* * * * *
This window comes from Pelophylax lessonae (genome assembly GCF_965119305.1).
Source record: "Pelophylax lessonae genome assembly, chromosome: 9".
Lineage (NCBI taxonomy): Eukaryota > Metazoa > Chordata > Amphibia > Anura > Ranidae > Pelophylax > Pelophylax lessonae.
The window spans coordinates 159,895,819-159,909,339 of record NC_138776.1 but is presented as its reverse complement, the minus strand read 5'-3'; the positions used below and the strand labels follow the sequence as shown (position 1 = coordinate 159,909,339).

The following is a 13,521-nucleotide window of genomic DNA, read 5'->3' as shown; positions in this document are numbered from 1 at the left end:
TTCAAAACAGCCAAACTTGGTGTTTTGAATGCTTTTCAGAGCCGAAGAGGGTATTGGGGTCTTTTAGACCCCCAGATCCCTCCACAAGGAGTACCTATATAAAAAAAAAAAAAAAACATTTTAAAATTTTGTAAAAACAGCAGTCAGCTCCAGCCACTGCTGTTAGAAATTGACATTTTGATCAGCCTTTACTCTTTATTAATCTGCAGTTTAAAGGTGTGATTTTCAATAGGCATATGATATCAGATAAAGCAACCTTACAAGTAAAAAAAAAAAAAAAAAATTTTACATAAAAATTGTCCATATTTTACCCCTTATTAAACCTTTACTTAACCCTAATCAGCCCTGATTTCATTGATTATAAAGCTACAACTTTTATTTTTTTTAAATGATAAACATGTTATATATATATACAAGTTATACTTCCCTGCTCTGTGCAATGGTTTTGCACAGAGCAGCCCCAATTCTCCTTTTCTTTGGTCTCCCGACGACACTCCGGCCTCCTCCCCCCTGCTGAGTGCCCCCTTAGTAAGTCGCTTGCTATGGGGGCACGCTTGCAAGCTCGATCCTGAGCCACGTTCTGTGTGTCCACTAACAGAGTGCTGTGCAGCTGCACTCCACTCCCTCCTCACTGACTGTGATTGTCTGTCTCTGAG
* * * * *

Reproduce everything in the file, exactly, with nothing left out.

This window comes from Pelophylax lessonae (genome assembly GCF_965119305.1).
Source record: "Pelophylax lessonae genome assembly, chromosome: 9".
Lineage (NCBI taxonomy): Eukaryota > Metazoa > Chordata > Amphibia > Anura > Ranidae > Pelophylax > Pelophylax lessonae.
The window spans coordinates 159,895,819-159,909,339 of record NC_138776.1 but is presented as its reverse complement, the minus strand read 5'-3'; the positions used below and the strand labels follow the sequence as shown (position 1 = coordinate 159,909,339).

The following is a 13,521-nucleotide window of genomic DNA, read 5'->3' as shown; positions in this document are numbered from 1 at the left end:
TTCAAAACAGCCAAACTTGGTGTTTTGAATGCTTTTCAGAGCCGAAGAGGGTATTGGGGTCTTTTAGACCCCCAGATCCCTCCACAAGGAGTACCTATATAAAAAAAAAAAAAAAACATTTTAAAATTTTGTAAAAACAGCAGTCAGCTCCAGCCACTGCTGTTAGAAATTGACATTTTGATCAGCCTTTACTCTTTATTAATCTGCAGTTTAAAGGTGTGATTTTCAATAGGCATATGATATCAGATAAAGCAACCTTACAAGTAAAAAAAAAAAAAAAAAATTTTACATAAAAATTGTCCATATTTTACCCCTTATTAAACCTTTACTTAACCCTAATCAGCCCTGATTTCATTGATTATAAAGCTACAACTTTTATTTTTTTTAAATGATAAACATGTTATATATATATACAAGTTATACTTCCCTGCTCTGTGCAATGGTTTTGCACAGAGCAGCCCCAATTCTCCTTTTCTTTGGTCTCCCGACGACACTCCGGCCTCCTCCCCCCTGCTGAGTGCCCCCTTAGTAAGTCGCTTGCTATGGGGGCACGCTTGCAAGCTCGATCCTGAGCCACGTTCTGTGTGTCCACTAACAGAGTGCTGTGCAGCTGCACTCCACTCCCTCCTCACTGACTGTGATTGTCTGTCTCTGAG